The second obstacle Abram had to overcome was his private resources and resourcefulness. As we continue to survey the life of Abram, we read that 10 years pass following the promise. As time passes, Abram begins to grow impatient and devises a plan that would allow him to do God’s will his way and in accordance to his own timetable. In Genesis 15:1-3, Abram suggests to God that he could adopt his slave, Elieazar, and allow him to be the heir of promise. God said “no,” and restated his promise to Abram again. In Genesis 16:1-5, Abram and Sarai concoct another plan. This time Abram would use Hagar to become the surrogate mother of an heir to fulfill the promise. Even though Abram slept with Hagar and conceived Ishmael, God again rejected this substitution, and again reaffirmed his promise.

Sometimes we can grow impatient with God and in our impatience begin looking for substitutes. Every time we do, we settle for something less than God’s best.

My favorite C.S. Lewis quote reminds me that “our problem is not that we are too weak…our problem is that we are too strong.”

What is your weakness? That’s where God is most likely to begin his greatest work. What substitutes for God’s best are you offering to Him?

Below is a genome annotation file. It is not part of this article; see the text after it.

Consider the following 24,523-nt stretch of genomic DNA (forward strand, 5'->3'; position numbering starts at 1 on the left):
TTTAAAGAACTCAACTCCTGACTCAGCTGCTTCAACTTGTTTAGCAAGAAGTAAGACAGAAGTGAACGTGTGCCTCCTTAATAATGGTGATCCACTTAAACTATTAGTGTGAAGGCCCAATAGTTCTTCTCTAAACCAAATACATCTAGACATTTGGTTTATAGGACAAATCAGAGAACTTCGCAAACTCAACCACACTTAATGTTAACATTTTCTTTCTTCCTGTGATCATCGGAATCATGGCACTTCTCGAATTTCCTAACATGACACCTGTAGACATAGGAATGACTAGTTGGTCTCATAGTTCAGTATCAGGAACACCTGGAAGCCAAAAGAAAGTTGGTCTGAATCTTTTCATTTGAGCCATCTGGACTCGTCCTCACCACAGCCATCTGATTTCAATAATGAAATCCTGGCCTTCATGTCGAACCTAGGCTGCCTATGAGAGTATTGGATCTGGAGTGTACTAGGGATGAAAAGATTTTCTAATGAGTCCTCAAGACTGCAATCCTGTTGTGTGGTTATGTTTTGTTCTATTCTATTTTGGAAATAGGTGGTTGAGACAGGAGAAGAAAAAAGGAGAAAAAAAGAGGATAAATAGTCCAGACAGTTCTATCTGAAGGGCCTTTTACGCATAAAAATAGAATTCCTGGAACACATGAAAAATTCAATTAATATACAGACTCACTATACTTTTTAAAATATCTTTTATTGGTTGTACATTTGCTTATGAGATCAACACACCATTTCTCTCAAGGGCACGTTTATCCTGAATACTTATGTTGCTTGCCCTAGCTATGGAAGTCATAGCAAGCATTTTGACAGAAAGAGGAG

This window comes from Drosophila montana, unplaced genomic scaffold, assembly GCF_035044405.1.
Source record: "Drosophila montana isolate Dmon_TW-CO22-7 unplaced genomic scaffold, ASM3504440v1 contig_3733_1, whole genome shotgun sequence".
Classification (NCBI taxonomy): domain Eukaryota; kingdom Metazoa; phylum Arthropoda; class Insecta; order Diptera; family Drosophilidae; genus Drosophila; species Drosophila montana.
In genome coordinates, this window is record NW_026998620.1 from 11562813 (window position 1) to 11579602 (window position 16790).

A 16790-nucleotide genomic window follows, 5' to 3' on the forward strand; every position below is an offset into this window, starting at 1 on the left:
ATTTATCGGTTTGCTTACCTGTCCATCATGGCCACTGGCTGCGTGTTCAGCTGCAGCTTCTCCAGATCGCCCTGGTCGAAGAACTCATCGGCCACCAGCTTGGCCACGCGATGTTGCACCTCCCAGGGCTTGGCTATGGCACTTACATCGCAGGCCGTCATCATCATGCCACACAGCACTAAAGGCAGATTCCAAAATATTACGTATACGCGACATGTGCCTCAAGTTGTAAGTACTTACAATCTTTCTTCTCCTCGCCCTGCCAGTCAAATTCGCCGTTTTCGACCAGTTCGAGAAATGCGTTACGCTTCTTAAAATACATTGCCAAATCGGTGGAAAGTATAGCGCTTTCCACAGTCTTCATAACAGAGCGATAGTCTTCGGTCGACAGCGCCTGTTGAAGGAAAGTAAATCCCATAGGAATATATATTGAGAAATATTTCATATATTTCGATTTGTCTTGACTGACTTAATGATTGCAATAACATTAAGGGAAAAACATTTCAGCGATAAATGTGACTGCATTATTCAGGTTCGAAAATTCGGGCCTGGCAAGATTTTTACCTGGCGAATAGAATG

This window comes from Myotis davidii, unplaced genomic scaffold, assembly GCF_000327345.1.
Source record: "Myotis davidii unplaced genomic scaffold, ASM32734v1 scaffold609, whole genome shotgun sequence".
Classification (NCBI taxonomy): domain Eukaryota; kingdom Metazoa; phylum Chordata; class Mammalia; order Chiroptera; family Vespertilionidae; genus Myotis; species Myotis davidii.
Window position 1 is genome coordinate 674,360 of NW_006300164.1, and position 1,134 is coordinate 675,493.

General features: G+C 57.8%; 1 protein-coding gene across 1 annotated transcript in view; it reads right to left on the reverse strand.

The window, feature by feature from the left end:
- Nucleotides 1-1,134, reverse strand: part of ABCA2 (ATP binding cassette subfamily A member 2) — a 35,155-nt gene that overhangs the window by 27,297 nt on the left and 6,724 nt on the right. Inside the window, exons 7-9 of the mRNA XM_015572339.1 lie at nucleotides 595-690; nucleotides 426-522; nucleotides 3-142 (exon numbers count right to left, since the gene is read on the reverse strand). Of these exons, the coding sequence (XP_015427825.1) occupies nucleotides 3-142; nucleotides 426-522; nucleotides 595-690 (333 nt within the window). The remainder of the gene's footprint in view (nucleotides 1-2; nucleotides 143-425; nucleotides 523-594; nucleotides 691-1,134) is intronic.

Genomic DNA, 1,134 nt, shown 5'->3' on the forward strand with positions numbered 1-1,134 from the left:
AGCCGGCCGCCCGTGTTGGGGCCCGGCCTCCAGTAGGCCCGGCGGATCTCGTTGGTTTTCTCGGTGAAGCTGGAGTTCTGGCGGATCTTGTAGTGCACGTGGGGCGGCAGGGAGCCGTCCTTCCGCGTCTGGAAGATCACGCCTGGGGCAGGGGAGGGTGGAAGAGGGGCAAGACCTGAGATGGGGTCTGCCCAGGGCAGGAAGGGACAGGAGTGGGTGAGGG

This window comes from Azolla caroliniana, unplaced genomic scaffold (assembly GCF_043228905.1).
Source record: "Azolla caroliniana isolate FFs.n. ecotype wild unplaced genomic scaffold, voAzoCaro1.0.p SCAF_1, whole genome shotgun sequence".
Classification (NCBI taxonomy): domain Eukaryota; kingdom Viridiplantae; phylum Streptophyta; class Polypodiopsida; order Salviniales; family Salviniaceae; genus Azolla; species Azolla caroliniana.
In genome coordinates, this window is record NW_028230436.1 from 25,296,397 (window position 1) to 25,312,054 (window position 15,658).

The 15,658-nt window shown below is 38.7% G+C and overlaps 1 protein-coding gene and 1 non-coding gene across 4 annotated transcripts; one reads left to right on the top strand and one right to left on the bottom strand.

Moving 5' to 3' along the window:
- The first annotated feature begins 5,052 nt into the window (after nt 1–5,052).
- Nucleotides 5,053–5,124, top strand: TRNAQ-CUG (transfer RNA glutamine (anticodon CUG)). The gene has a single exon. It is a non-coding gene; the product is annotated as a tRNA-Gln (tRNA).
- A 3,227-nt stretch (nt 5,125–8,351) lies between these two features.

The promises of God will create a crisis of belief that will have to be overcome by faith. That’s true of Abram. That’s true of you, too.

Have you ever had a person break a promise? Hurts, doesn’t it? I think the thing that hurts the most is the disappointment that comes…not because an obligation went unfulfilled…but because of the violation of trust. When promises are broken, relationships change.

A promise, after all, is only as good as the one who makes it. We trust others to keep their promises. When promises are kept, trust gradually increases. But when promises are broken, trust plummets!

The good news is that God is not fickle. He’s not on and off. He’s always true to complete whatever he begins. He always keeps his promises. He never denies his word. His character and actions are always consistent. He can be completely trusted. Even when his promises run contrary to our experience and understanding.

In Genesis 13:14-18, God gave Abram a promise.

After Lot had gone, the Lord said to Abram, “Look as far as you can see in every direction—north and south, east and west. I am giving all this land, as far as you can see, to you and your descendants as a permanent possession. And I will give you so many descendants that, like the dust of the earth, they cannot be counted! Go and walk through the land in every direction, for I am giving it to you.” So Abram moved his camp to Hebron and settled near the oak grove belonging to Mamre. There he built another altar to the Lord. (Genesis 13:14-18, NLT)

In those verses God promised Abram that he was going to give him a land and then a people. When God makes a promise to his children, like Abram we find that our faith is immediately challenged. In tomorrow’s post I’ll share four obstacles that Abram had to overcome as we continue to look over his shoulder into his life.